Rise Up Singing has a section of Sea Shanties. That book just does chords and lyrics. As mentioned above, I don't think mandolin was a main instrument of that kind of music but, you can adapt it. For albums to get songs from (and then hunt for notation to write your own tab from, I really liked Dan Zane's Sea Music record (granted it was for kids but pretty darn trad), Rogues Gallery (many of these are NSFW), and one of my all time favorite a'capella records is Finest Kind's - Heart's Delight which is mostly English sea going songs.

    Jamie
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    Registered User DavidKOS's Avatar
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    Default Re: Pirate Song Collective

    Quote Originally Posted by Beanzy View Post
    My thoughts are that, for authenticity, you’d be better off with concertina rather than mandolin,
    The concertina wasn't invented until after the great age of piracy; most ships had a fiddler in the 1600-1800 period.

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    Registered User Martin Jonas's Avatar
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    Default Re: Pirate Song Collective

    I'm not sure how many genuine pirate songs there are -- not very many folk song collectors ever joined their crews...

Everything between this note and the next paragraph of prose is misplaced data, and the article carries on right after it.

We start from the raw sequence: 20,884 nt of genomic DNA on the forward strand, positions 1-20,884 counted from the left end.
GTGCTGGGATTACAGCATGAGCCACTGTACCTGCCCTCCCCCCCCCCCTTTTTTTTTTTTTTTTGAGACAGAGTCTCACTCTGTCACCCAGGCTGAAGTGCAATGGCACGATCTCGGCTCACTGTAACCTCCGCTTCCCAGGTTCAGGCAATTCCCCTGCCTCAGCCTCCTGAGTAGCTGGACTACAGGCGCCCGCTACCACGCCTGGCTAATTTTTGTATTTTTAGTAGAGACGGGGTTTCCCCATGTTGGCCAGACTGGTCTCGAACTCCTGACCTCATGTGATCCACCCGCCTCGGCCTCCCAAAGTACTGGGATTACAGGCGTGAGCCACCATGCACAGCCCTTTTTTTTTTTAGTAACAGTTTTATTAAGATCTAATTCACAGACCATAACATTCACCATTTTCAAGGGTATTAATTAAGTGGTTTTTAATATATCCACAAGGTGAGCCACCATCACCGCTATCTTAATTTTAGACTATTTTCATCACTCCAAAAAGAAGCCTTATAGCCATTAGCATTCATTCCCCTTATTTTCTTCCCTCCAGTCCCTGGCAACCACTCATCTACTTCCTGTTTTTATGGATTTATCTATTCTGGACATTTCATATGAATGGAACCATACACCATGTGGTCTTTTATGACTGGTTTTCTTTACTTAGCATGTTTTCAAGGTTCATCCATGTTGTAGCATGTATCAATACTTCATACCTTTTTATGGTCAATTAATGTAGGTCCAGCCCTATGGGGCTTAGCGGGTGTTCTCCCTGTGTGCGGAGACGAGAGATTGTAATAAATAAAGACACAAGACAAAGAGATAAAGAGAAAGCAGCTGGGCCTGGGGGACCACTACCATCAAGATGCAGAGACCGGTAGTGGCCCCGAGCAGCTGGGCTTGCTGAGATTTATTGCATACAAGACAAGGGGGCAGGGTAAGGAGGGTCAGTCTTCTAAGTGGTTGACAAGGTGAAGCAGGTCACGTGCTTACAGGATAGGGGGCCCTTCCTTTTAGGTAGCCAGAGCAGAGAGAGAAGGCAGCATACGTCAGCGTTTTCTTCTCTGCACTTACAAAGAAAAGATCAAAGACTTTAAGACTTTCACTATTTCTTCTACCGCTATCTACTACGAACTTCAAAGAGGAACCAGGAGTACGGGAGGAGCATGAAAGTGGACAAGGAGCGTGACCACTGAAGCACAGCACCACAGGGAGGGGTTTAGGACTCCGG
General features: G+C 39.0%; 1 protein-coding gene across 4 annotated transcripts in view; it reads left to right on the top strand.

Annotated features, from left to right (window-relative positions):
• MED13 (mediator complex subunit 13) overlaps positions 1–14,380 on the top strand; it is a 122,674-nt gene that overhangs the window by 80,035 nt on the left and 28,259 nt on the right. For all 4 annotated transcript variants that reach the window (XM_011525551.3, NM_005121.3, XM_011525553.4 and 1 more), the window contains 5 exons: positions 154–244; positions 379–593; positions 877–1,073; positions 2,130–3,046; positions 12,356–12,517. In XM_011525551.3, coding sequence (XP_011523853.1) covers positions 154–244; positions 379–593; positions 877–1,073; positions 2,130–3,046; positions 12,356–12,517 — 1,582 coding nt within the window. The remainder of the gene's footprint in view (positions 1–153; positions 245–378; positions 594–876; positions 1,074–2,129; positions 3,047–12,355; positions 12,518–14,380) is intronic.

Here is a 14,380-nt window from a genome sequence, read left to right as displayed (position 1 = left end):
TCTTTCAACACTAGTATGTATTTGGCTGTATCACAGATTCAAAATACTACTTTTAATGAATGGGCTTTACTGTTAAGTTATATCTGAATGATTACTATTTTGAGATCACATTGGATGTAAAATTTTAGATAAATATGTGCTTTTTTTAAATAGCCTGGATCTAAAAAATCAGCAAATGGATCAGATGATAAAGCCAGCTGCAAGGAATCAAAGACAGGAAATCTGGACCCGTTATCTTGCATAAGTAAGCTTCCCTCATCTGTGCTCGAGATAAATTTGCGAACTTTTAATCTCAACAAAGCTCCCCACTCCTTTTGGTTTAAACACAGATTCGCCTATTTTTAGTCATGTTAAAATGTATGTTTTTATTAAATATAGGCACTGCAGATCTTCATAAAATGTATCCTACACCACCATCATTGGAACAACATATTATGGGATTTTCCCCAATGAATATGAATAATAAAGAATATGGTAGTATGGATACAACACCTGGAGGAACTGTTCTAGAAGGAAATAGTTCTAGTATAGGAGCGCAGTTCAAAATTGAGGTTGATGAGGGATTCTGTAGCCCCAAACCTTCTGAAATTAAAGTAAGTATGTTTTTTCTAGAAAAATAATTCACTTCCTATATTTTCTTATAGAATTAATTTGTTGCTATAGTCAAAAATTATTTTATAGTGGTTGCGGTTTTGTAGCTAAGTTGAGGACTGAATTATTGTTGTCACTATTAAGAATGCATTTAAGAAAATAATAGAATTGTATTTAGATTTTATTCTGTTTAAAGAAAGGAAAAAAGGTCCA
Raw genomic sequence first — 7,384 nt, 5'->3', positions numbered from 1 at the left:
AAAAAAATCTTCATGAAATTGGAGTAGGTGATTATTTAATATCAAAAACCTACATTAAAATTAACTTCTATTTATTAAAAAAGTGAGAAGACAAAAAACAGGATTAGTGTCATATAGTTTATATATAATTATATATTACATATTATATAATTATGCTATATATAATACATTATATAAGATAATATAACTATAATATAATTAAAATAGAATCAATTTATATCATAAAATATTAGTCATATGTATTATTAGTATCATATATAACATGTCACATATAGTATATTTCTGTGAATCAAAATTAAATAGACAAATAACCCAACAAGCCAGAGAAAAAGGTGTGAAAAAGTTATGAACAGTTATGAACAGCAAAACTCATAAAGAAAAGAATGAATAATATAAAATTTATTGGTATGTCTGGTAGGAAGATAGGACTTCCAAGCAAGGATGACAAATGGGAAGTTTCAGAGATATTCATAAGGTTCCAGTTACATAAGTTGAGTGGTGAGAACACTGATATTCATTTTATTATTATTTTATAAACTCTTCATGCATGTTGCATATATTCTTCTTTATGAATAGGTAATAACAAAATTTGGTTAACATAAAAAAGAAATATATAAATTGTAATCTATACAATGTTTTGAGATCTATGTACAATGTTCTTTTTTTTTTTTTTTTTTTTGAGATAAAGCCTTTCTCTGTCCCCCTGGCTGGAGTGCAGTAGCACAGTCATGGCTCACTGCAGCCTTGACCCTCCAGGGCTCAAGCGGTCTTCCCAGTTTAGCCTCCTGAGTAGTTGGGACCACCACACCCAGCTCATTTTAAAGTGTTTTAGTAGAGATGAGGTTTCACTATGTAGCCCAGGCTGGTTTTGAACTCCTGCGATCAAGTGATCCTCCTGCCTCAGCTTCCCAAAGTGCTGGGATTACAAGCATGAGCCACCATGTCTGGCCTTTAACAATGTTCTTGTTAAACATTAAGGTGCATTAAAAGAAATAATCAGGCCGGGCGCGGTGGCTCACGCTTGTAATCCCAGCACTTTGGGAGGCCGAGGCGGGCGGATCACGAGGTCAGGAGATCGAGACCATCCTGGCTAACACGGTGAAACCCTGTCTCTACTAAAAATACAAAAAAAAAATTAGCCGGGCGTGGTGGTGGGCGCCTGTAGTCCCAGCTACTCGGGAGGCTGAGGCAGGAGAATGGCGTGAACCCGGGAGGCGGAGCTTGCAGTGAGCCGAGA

There are loads and loads of nautical songs, generally falling into two categories: work songs (shanties) and fo'c'sle songs (ballads/songs sung for pleasure in their free time). Shanties have to be very rhythmic and repetitive as they had the specific function of ensuring that a work crew were all pulling in sync. Fo'c'sle songs are much more varied, and are often related to land-based folk songs, or dance tunes set to words. Some of them tell pirate stories, but generally they were not sung by pirates but by mostly-peaceful ordinary sailors. Of course, seafaring being a rough trade in all-male company, the words were generally pretty coarse. Folk song collectors often bowdlerised the words for a more genteel audience.

    Good sources for nautical folk songs are the albums of A.L. Lloyd, Louis Killen, Cyril Tawney, Ewan MacColl and Alan Lomax. If you're of an academic bent, here is a list of every single genuine field recording of sailor's songs in the Library Of Congress and here is a review of a commercial CD with some of these recordings. Dry stuff, though.

    As for published song collections, try this one which is out of copyright (from Project Gutenberg):

    The Shanty Book, Part I (1921)